Dear generous readers,
The worst thing about being a writer is not writing. When I’m not writing, my waking hours consist of strange and beautiful sentences forming in my head, begging to be eternalized through the stroke of a few keys. They had wanted to name her Astrid, but between the language barrier and her mother’s fledgling literacy, she got stuck with Aspic. She didn’t know it was a bad name until her fourth grade teacher helpfully explained to the class that aspic was also a word for gelatin, and stupid Alvarez Jones started calling her Jelly. Also, I’m easily distracted. I just spent 15 minutes googling BEST BOYFRIEND JEANS CURVY WOMEN. Anyway, I’ve missed you.
Happy New Year! And Merry Christmas, and Happy Birthday to me. I’m 53 now, and I still have a 10-year-old at home. I have so much to report, but I’m going to start with the fun stuff – Hot Firefighter Husband, who has always dreaded the stress of the holidays, decided we needed a year off, and he booked us a trip to the Bahamas all by himself, which is unprecedented. We went to a small island in the Abacos called Green Turtle Cay, where we rented a house and a golf cart and a boat, and I ate fried grouper and drank rum punch for seven days straight. It was amazeballs.
Green Turtle Cay is 1/2 mile wide and three miles long, and just a tad more touristy than Gilligan’s Island. To get there, we drove to West Palm Beach, flew to Marsh Harbour on Great Abaco island, took a taxi across the island, then caught the ferry to Green Turtle Cay. Example: not a pair of reading glasses for sale there, and no shoes. There were glitches: on the drive down, the front bumper of Sharky the van fell off. But we’re safe drivers, so we just left it on the side of the road. When we arrived at the airport, we realized the Pterodactyl hadn’t packed any shoes, so he remained unshod the entire trip. Airport security, public bathrooms, restaurants, fishing, the gas station – no shoes. On the final day of the trip, I found a sharp hunting knife in his room and some blood on the floor – he had dug a pebble out of his heel. No big deal.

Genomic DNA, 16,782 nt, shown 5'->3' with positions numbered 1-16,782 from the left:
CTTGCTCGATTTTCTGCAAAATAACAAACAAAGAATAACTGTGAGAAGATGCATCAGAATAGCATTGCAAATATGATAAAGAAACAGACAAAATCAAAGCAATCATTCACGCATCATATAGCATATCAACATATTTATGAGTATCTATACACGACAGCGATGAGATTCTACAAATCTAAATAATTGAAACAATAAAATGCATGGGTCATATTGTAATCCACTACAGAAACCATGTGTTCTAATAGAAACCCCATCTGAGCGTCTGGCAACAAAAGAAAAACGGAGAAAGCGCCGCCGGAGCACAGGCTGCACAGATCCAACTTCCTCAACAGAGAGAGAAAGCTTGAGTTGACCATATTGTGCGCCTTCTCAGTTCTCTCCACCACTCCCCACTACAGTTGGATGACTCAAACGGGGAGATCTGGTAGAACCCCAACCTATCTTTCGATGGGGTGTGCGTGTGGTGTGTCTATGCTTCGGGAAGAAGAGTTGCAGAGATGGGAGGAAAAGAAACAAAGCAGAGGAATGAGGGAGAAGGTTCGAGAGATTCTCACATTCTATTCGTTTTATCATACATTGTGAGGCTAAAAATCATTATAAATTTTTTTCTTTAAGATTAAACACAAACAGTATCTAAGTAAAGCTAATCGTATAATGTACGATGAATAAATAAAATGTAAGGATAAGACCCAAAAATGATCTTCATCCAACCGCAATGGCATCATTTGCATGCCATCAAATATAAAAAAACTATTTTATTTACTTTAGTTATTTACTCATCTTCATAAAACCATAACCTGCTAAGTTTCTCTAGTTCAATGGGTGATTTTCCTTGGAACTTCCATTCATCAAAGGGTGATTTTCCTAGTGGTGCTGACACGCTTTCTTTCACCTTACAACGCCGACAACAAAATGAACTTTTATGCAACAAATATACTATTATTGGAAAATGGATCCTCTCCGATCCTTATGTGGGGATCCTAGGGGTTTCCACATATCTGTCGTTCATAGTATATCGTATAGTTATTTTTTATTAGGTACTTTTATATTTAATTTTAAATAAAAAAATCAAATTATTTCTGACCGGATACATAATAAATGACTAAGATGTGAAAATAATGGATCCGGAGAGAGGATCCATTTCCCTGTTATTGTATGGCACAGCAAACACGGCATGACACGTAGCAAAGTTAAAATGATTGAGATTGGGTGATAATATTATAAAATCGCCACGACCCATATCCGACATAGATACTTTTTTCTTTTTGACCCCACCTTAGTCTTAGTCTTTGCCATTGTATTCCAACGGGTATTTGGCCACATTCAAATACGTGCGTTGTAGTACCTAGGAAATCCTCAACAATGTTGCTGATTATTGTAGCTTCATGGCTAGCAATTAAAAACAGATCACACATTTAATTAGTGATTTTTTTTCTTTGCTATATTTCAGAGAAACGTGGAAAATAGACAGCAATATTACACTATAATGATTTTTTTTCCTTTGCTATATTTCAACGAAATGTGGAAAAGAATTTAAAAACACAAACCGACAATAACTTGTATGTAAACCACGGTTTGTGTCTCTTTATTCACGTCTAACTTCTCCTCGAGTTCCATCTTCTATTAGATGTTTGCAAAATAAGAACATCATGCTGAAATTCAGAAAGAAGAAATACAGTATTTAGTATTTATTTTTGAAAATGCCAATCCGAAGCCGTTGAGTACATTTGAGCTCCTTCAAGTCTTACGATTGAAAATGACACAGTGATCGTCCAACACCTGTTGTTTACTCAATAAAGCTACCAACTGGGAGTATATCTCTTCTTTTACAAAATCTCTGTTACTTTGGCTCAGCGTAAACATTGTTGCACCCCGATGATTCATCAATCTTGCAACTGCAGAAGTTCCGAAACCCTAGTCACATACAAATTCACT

And Husband lost his reading glasses on the first day, so we had one pair between us the whole week, but my week’s goal consisted of reading a great book. So I allowed him 10 minutes in the morning and 10 minutes at night, and let him read restaurant menus. Also, Santa Claus forgot to pack the Fitbits he planned to give the children for Christmas, and he had to write apology notes on paper towels to explain.
Groceries come from Great Abaco, and are scarce. We had picked up some breakfast foods in Marsh Harbour, but mostly we ate out, which wasn’t cheap but was very awesome. In desperation I did pay $9 for a box of Lucky Charms, which vanished into the younger kids’ mouths in 45 minutes. God, they never stop eating.
We spent Christmas Eve anchored off uninhabited Munjack Cay, where the children jumped with abandon off weathered docks into translucent blue water, and squealed as our little boat leaped over waves and glided into pristine cays framed by sandy beaches. On Christmas, we went to an island occupied only by beautiful swimming pigs. A few days later, a guide took us fishing for yellow-tailed snappers. The Diva threw up, but she persevered, and the Pterodactyl kept surreptitiously throwing the fish back because death bothers him. Then our fishing guide took us back to Munjack Cay, where he fried filets and potatoes over an open flame while we fed stingrays and stepped back from curious sharks. Seriously, we did all those things. “It didn’t feel very Christmasy,” said the Diva, after the fact, and I guess it didn’t, but it certainly felt special, and the Diva agreed. It was a real vacation.
The kids weren’t totally unplugged, but they truly spent most of their time outside, hanging with each other, and seeing things they’d never before seen. We laughed often – the little Tyrant gave frequent twerking lessons, and Husband drove the golf cart like a giant octopus was in pursuit.
We came home relaxed and fulfilled to a clean house. Within a half day, every room looked ransacked and I realized I could only fit in yoga pants. I have been taking deep breaths and trying to release the tension in my shoulders ever since.
“Is it possible I’m not as much of a fuck-up as I think I am?” I asked Husband. Because on the outside, I’m all Girl Power! Physical Strength is Mental Strength! Love Yourself! Love Your Body! but sometimes on the inside, I’m all #fail#fail#fail.
“There’s only one person in the world who thinks you’re a fuck-up,” he said. Apparently, I’m not always right.
Anyway. Happy New Year!